Let me see that 'thon: our very first Hackathon!

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Nick Founder & Chief Production

3 Nov 2016  ·  6 min read

What happens when you let four groups of our team members loose around the office for a weekend? Apparently, hacking magic! Take a look at the results from our first ever Hackathon.

Organising a Hackathon had been on our leadership team’s radar for a while – we felt it was a cool way to unleash our team members’ creative genius, let them explore new skills and ideas, and have a ton of productive fun. So last month, we made it happen! We decided to work around home and office automation as a general theme and gathered our volunteers, who, for some extra kick, would all be working on different tasks or activities than they do in their day jobs. Our four participating teams brainstormed some pretty cool ideas… Which we’re proud to present in this post!


Team Sexy Time hacks Toggl

The problem: tracking your time with Toggl takes too long!

At November Five, we use Toggl to track our time spent on different projects. It helps us with administration, and enables us to make accurate estimations for future projects in terms of time required. But as you can probably expect with a manual timing tool, some people tend to be a bit sloppy with it. That’s why team Sexy Time decided to dive into Toggl and see if they could figure out a faster, more efficient way to track time than Toggl’s own web interface or app.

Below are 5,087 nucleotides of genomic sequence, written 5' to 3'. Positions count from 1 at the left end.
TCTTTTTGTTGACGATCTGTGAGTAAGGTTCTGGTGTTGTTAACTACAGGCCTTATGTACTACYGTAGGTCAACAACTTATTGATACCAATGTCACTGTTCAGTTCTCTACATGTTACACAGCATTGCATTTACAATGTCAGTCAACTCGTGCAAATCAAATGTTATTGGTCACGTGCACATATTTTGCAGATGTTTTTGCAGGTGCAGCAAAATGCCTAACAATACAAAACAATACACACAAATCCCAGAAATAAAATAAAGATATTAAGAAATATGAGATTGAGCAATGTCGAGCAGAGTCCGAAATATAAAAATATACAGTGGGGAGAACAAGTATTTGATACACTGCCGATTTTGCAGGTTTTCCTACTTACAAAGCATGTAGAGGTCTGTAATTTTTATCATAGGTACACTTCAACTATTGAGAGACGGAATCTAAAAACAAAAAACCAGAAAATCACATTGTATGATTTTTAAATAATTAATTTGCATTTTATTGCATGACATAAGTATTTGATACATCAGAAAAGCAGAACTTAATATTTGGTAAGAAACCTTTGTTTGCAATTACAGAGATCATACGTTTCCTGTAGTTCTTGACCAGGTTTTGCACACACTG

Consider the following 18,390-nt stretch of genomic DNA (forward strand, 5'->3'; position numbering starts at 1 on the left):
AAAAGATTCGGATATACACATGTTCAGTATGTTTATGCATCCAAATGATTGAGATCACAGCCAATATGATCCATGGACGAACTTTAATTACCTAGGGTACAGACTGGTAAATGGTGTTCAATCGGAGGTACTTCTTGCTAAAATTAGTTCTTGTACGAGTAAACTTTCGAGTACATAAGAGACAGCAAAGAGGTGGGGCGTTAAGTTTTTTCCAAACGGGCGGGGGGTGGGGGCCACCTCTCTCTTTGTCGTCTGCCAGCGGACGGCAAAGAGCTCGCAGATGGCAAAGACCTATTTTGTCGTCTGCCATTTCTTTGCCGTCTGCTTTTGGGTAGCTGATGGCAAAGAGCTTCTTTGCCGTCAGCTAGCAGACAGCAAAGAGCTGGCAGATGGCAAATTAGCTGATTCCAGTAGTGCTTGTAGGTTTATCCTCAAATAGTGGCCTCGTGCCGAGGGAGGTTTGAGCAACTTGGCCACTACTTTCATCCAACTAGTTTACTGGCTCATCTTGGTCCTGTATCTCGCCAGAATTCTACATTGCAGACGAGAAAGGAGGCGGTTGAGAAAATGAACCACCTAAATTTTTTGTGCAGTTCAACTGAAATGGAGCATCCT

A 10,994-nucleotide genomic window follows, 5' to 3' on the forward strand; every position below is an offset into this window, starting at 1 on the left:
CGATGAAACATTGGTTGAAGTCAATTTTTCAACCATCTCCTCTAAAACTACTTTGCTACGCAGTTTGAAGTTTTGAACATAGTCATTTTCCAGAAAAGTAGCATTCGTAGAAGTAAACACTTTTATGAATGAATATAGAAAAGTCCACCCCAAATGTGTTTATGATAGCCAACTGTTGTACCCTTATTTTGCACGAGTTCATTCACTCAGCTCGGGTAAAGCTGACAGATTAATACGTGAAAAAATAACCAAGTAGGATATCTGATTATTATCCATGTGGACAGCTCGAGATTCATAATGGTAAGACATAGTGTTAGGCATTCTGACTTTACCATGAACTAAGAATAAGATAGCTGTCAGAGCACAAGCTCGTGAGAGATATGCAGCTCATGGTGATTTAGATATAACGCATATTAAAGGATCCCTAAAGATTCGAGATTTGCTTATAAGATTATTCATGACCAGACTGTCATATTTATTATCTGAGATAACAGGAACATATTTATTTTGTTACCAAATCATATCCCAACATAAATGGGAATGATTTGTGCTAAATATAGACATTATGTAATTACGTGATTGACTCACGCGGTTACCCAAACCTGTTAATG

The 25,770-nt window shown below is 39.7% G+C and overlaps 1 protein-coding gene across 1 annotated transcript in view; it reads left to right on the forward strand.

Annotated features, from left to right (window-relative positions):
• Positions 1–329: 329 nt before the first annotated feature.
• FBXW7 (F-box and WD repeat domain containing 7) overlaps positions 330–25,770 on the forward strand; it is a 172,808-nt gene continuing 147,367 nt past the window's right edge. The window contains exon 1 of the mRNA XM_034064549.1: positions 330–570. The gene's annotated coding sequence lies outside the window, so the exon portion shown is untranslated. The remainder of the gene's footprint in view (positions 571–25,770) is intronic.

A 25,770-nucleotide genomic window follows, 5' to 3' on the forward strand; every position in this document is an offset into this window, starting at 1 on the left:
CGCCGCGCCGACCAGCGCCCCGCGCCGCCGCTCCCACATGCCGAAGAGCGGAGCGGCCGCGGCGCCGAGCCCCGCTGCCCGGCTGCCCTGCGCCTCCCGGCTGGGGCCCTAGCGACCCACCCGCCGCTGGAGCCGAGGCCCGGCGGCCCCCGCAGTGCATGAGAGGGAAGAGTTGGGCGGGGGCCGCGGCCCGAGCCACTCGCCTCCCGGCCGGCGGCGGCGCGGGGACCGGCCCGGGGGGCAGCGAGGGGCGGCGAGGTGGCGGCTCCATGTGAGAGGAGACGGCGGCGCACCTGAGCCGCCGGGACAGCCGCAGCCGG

The hack: a quicker way to time with Toggl… with a little hardware extra.

The team created a first version of their lightning-fast Mac application (they aimed to keep setting the timer under 2 seconds), and a prototype of a hardware button to achieve that same goal.

Toggl app and button

The MacOS application has a simple, clean UI, but the goal is to spend essentially no time looking at it. It lives in your menu bar, and can be controlled entirely with shortcuts. Option+S lets you scroll between your most-used projects, and a simple press of the space bar selects a project and starts the timer. The hardware button simply replaces these keyboard shortcuts: simply turn the button to scroll, and click it to select. Quick and easy!

Masood and his Flaming Jackets give life to Tony

The problem: visitors have to wait idly in our reception area until their host comes to greet them.

Masood and the Flaming Jackets (we’ll call them Team MFJ for brevity’s sake) were also thinking about time – more specifically, time wasted in our reception area! Because we organise frequent demos and sessions with our clients, we get quite a few visitors, but like many companies, we don’t have a full-time receptionist. In other words, a guest will be buzzed in, and told to make themselves comfortable until their PM or host comes to fetch them.

The hack: an intelligent bot sidekick for our reception area.

The team set out to make the waiting time of a visitor more engaging, by providing useful and relevant information with a bit of human flair.

And so, Tony was born! Tony is a butler-like bot, who can use the information we already have on our guests (we recently started using a tablet with Envoy, and our meeting calendars are well-managed) to entertain them while they wait. Using a Kinect to detect and track people as they sit down, we can have Tony address guests through the TV screen in the waiting area.